Indoor Pond Fish

GeorgeDaGreat
  • #1
Hi,

I am considering building an indoor pond that will be around 7ftx7ftx3ft. It will also be heated. At the moment I'm just looking for suggestions for fish that could go in a pond that size before I start any building.
Wasn't sure which forum to put this in.
Thanks
 
Goldiemom
  • #2
We actually have a pond section on here. You can choose a number of fish indoors. You’ll need to stick with ones that can handle room temp water though since it will be difficult to maintain a warm temp in an open pond. Something larger so you can see them too. Comets, Shubunkin, koi, Rosettes, some minnow types, and sunfish are examples. Make sure whatever you choose is compatible with each other. You also need to consider that most fish will breed in a pond so you want to understock it. You’ll end up finding “extras” later on.
 
TexasDomer
  • #3
Eh, an indoor pond can be heated more easily than an outdoor what. You have lots of options other than goldfish and koi.

What kind of fish do you like? At what temperature are you planning to keep the pond?

You have many options. I think it'd be cool to do some of the larger cichlids and catfish.
 
Goldiemom
  • #4
How do you heat them and contain the heat? I would like to be able to do that too. I’m really interested. I’d like to close off my covered patio pond and heat it in the winter.
 
TexasDomer
  • #5
The room temp should be much closer to the ideal pond temp, so heaters won't have to work as hard to get up to temp.

And there are pond heaters available.
 
Goldiemom
  • #6
Yeah, but pond heaters only heat a portion of the pond. Been looking at them. Anyway, not to hijack anyone else’s thread. Good luck, and keep us posted on how the indoor pond comes out. I may close in my patio to keep the bugs out. Would love to benchmark off any tips you learn.
 
TexasDomer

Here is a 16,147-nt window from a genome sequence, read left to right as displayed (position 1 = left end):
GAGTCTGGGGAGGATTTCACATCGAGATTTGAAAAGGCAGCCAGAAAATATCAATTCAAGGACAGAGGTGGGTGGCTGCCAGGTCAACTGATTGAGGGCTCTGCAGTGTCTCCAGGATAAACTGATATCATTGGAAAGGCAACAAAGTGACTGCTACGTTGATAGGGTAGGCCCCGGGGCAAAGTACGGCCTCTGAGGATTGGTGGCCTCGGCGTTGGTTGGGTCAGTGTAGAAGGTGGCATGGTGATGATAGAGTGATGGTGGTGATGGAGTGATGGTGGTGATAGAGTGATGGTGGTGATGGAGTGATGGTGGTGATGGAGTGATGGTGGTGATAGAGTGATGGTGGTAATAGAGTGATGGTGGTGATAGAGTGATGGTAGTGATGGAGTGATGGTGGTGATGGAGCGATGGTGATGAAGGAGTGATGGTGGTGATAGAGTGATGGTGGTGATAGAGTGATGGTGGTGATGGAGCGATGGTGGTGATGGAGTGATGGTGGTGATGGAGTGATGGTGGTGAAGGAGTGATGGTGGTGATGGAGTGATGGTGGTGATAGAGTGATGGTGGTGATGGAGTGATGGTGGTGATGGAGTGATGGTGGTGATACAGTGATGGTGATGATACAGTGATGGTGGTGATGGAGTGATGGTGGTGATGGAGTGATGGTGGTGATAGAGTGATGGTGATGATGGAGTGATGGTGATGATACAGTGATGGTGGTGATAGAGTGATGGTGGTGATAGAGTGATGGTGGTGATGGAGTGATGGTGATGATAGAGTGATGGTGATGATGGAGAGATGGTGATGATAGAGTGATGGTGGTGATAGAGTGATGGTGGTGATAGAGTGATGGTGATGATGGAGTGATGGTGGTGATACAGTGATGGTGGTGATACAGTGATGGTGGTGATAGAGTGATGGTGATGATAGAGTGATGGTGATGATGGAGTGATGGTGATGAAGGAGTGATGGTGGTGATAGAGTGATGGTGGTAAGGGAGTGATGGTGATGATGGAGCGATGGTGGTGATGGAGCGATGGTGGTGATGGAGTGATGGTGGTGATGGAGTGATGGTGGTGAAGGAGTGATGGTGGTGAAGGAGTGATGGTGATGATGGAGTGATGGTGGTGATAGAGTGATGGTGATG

• #7
With the water movement, it'll end up circulating the heat through the entire pond. And compared to room temp, it won't have to work that hard.
 
GeorgeDaGreat
  • Thread Starter
  • #8
would a few koi be ok in a pond that size?

my initial thought were something like, arowana or a shovelnose. If I insulate the walls of the pond and use a lid to cover it most of the time it should stay rather warn.

id be keeping the tank around 25C
 
Goldiemom
  • #9
A few koi would be fine in it. They come in all kind of beautiful colors. Again, remember that whatever you put in has a better chance of breeding in a pond so you could end up with some extras. My comets, commons, and shubukin must eat their eggs quickly because I have seen them breeding but no fry yet. This not a disappointment to me.
 
TexasDomer
  • #10
Arowana would be cool (with a good netting over the top!), but it'd be a bit too small for a shovelnose, seeing as they get over 3 ft long and need more swimming room.
 
GeorgeDaGreat
  • Thread Starter
  • #11
Yeah, wasn't sure about a shovelnose. From what
Ive read it says they need 250 gallons lol. Anyway, are there any other catfish species that would be okay. Or what dimensions would be okay for a shovelnose?

Thinking about getting an asian arowana, but theyre all so expensive and I'm not sure ready for that sort of responsibility yet lol. Maybe a green asian arowana.

If I was to keep just one arowana in the pond. How often would water changes have to be, considering its a 1100g pond?
 
TexasDomer
  • #12
Shovelnose would need much larger than 250 gallons. Your pond is larger than that, anyway, at around 1100 gallons. I would aI'm for a 12 ft x 12 ft x 5 ft minimum for them, though longer would be better.

If you only kept one aro in the pond, you wouldn't need to do water changes often - maybe just every month or every few months or something.
 
GeorgeDaGreat
  • Thread Starter
  • #13
Yeah, that's too big for the space ive got. Probablymjust get 1 arowana then. Maybe a schooling fish as well that it won t eat.
 
TexasDomer
  • #15
Then I'd be sure to do a little more frequent water changes then
 
ParrotCichlid
  • #16
Yeah, that's too big for the space ive got. Probablymjust get 1 arowana then. Maybe a schooling fish as well that it won t eat.

If you do go with the Asian Arowana be warned that any tank mates whether the same size or a smaller shoaling species are a huge gamble.

Asian's are some of the most aggressive arowanas available. I've heard of a fair few that will kill anything bigger or smaller than themselves.

Probably safer to get a silver arowana if you want to be safe with your investment.
 
GeorgeDaGreat
  • Thread Starter
  • #17
Thanks, maybe I'll get an Asian on its own. Less water changes as well.
 

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